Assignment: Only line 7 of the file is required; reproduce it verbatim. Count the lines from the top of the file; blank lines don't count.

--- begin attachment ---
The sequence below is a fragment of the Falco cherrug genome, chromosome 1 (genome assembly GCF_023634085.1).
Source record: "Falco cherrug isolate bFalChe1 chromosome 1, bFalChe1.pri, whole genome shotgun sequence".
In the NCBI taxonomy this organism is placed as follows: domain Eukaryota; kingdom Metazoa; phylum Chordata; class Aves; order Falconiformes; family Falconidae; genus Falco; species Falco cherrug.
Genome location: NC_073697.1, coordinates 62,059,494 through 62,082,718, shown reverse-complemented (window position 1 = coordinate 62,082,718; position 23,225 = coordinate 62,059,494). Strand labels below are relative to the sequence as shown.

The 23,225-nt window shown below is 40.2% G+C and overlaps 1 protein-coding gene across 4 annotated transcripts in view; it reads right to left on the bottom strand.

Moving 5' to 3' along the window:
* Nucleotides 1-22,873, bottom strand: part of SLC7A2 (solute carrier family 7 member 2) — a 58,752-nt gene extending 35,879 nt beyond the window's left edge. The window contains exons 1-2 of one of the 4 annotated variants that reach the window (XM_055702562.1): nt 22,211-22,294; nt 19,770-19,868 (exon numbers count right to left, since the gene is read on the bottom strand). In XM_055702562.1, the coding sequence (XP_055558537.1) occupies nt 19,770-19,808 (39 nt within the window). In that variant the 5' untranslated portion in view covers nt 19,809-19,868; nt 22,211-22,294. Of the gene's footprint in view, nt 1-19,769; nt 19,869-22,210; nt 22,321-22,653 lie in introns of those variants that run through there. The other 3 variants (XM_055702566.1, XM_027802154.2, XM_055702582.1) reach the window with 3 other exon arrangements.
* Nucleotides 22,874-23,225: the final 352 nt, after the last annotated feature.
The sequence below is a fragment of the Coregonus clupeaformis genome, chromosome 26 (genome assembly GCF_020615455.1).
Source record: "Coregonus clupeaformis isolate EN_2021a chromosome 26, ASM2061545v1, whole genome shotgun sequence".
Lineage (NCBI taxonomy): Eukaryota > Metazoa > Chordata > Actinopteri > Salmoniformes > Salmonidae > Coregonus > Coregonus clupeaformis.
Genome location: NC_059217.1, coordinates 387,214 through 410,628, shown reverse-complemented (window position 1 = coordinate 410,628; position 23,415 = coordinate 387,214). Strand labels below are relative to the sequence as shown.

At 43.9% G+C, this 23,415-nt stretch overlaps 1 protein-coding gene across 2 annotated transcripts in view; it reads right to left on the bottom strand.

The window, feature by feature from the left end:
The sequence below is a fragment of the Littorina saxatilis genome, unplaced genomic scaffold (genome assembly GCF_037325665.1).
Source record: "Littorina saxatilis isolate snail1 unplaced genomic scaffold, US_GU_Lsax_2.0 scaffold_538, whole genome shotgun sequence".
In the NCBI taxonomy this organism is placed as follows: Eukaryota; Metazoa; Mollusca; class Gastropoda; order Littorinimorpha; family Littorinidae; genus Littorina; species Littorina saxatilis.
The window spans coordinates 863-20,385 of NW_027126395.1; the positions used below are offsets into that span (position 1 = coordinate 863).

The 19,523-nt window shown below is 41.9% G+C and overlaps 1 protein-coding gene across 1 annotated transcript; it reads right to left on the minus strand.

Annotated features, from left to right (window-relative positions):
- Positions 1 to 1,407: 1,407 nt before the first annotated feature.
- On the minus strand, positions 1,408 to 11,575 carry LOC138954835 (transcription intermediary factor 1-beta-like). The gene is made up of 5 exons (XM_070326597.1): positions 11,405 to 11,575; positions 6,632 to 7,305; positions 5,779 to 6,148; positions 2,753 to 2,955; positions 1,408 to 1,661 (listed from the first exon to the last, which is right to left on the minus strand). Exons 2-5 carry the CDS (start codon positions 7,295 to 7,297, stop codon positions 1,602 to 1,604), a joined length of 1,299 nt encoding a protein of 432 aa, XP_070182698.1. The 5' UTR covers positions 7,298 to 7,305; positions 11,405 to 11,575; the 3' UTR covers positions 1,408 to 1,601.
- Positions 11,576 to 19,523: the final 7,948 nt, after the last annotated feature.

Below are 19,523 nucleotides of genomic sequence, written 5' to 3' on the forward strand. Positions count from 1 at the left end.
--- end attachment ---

* Nucleotides 1-22,873, bottom strand: part of SLC7A2 (solute carrier family 7 member 2) — a 58,752-nt gene extending 35,879 nt beyond the window's left edge. The window contains exons 1-2 of one of the 4 annotated variants that reach the window (XM_055702562.1): nt 22,211-22,294; nt 19,770-19,868 (exon numbers count right to left, since the gene is read on the bottom strand). In XM_055702562.1, the coding sequence (XP_055558537.1) occupies nt 19,770-19,808 (39 nt within the window). In that variant the 5' untranslated portion in view covers nt 19,809-19,868; nt 22,211-22,294. Of the gene's footprint in view, nt 1-19,769; nt 19,869-22,210; nt 22,321-22,653 lie in introns of those variants that run through there. The other 3 variants (XM_055702566.1, XM_027802154.2, XM_055702582.1) reach the window with 3 other exon arrangements.